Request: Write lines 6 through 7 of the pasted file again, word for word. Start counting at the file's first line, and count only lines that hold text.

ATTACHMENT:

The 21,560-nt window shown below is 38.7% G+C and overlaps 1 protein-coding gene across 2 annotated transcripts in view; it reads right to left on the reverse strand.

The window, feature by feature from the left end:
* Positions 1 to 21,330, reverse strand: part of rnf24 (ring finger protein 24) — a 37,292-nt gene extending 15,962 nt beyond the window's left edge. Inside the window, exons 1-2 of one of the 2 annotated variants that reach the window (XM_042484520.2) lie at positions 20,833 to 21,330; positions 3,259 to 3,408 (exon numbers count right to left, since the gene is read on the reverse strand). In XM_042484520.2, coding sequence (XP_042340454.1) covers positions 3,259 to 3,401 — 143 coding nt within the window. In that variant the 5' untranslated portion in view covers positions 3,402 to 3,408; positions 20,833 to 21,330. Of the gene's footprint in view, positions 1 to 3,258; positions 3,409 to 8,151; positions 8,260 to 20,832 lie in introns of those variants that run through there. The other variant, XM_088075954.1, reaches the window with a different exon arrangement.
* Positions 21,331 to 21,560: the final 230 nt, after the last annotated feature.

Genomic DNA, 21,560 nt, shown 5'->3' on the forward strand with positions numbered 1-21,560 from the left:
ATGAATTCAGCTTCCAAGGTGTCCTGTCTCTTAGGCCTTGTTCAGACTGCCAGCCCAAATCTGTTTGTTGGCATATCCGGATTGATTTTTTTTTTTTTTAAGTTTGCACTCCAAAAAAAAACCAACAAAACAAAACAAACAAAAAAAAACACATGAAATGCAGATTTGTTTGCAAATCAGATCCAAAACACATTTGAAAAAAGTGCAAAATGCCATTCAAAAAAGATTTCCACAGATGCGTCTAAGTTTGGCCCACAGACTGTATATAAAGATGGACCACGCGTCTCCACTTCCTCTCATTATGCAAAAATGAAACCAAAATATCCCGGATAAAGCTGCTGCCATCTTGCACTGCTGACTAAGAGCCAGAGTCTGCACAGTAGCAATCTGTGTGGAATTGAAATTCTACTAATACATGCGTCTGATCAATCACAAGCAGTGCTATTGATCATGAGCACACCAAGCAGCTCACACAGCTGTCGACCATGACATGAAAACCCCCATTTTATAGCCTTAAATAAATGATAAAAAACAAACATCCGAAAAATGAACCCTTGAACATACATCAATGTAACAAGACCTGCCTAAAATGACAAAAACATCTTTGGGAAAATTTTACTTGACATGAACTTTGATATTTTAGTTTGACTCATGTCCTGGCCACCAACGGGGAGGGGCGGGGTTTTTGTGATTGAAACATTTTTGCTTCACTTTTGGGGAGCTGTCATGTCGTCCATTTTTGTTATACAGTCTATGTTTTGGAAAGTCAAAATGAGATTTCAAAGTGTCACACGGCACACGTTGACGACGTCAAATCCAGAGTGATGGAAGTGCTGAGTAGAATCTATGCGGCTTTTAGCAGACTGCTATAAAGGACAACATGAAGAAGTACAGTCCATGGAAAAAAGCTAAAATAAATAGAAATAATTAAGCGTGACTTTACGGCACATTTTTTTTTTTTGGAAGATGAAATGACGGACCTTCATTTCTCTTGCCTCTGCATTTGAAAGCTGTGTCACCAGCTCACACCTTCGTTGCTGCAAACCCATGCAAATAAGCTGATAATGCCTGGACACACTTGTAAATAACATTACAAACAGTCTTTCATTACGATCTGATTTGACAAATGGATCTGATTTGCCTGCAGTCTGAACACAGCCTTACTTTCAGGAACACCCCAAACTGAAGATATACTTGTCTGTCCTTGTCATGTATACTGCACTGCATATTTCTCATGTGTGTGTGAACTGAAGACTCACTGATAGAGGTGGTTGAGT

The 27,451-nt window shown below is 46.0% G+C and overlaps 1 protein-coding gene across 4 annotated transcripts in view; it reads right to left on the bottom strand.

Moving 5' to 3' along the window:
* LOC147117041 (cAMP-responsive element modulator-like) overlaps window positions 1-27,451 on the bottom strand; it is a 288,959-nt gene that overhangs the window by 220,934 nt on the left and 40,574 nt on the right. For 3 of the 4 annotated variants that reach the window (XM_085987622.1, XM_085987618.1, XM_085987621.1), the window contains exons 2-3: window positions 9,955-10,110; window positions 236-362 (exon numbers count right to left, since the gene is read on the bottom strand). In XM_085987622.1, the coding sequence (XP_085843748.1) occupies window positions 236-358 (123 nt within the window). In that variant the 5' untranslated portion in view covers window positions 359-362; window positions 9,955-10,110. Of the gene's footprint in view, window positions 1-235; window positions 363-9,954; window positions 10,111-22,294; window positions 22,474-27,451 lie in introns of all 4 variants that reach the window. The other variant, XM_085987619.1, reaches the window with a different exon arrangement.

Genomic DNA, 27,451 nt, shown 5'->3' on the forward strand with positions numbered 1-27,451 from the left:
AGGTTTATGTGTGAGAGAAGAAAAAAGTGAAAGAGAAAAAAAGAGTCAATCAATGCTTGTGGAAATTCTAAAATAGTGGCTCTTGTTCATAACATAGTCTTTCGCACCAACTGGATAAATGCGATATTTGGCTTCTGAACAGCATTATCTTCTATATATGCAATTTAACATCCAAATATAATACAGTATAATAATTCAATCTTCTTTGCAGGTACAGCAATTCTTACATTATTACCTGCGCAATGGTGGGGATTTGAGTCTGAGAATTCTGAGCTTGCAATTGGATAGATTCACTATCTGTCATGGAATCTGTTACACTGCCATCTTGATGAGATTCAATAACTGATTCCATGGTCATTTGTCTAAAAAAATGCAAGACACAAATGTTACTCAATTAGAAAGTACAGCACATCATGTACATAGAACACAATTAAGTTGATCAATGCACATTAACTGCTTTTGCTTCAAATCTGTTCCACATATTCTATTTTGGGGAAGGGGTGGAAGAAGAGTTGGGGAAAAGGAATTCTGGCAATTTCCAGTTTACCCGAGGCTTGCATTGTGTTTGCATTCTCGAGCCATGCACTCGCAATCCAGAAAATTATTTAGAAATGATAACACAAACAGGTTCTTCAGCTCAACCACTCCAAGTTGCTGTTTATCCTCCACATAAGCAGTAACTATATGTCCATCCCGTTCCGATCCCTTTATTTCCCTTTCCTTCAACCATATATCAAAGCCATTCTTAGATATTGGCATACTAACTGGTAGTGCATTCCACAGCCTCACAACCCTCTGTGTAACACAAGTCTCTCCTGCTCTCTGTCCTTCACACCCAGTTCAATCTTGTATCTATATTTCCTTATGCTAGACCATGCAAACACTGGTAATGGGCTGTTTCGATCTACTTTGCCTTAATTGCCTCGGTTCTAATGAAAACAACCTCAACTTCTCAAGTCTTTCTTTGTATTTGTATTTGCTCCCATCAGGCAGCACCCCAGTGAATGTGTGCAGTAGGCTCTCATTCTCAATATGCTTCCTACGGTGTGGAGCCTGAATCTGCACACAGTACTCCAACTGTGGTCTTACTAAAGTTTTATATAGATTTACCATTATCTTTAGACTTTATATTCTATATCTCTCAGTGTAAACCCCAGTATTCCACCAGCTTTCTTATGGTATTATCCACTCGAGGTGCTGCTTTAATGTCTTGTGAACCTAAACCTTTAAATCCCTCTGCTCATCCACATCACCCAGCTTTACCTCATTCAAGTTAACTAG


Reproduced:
ATGAATTCAGCTTCCAAGGTGTCCTGTCTCTTAGGCCTTGTTCAGACTGCCAGCCCAAATCTGTTTGTTGGCATATCCGGATTGATTTTTTTTTTTTTTAAGTTTGCACTCCAAAAAAAAACCAACAAAACAAAACAAACAAAAAAAAACACATGAAATGCAGATTTGTTTGCAAATCAGATCCAAAACACATTTGAAAAAAGTGCAAAATGCCATTCAAAAAAGATTTCCACAGATGCGTCTAAGTTTGGCCCACAGACTGTATATAAAGATGGACCACGCGTCTCCACTTCCTCTCATTATGCAAAAATGAAACCAAAATATCCCGGATAAAGCTGCTGCCATCTTGCACTGCTGACTAAGAGCCAGAGTCTGCACAGTAGCAATCTGTGTGGAATTGAAATTCTACTAATACATGCGTCTGATCAATCACAAGCAGTGCTATTGATCATGAGCACACCAAGCAGCTCACACAGCTGTCGACCATGACATGAAAACCCCCATTTTATAGCCTTAAATAAATGATAAAAAACAAACATCCGAAAAATGAACCCTTGAACATACATCAATGTAACAAGACCTGCCTAAAATGACAAAAACATCTTTGGGAAAATTTTACTTGACATGAACTTTGATATTTTAGTTTGACTCATGTCCTGGCCACCAACGGGGAGGGGCGGGGTTTTTGTGATTGAAACATTTTTGCTTCACTTTTGGGGAGCTGTCATGTCGTCCATTTTTGTTATACAGTCTATGTTTTGGAAAGTCAAAATGAGATTTCAAAGTGTCACACGGCACACGTTGACGACGTCAAATCCAGAGTGATGGAAGTGCTGAGTAGAATCTATGCGGCTTTTAGCAGACTGCTATAAAGGACAACATGAAGAAGTACAGTCCATGGAAAAAAGCTAAAATAAATAGAAATAATTAAGCGTGACTTTACGGCACATTTTTTTTTTTTGGAAGATGAAATGACGGACCTTCATTTCTCTTGCCTCTGCATTTGAAAGCTGTGTCACCAGCTCACACCTTCGTTGCTGCAAACCCATGCAAATAAGCTGATAATGCCTGGACACACTTGTAAATAACATTACAAACAGTCTTTCATTACGATCTGATTTGACAAATGGATCTGATTTGCCTGCAGTCTGAACACAGCCTTACTTTCAGGAACACCCCAAACTGAAGATATACTTGTCTGTCCTTGTCATGTATACTGCACTGCATATTTCTCATGTGTGTGTGAACTGAAGACTCACTGATAGAGGTGGTTGAGT

The 27,451-nt window shown below is 46.0% G+C and overlaps 1 protein-coding gene across 4 annotated transcripts in view; it reads right to left on the bottom strand.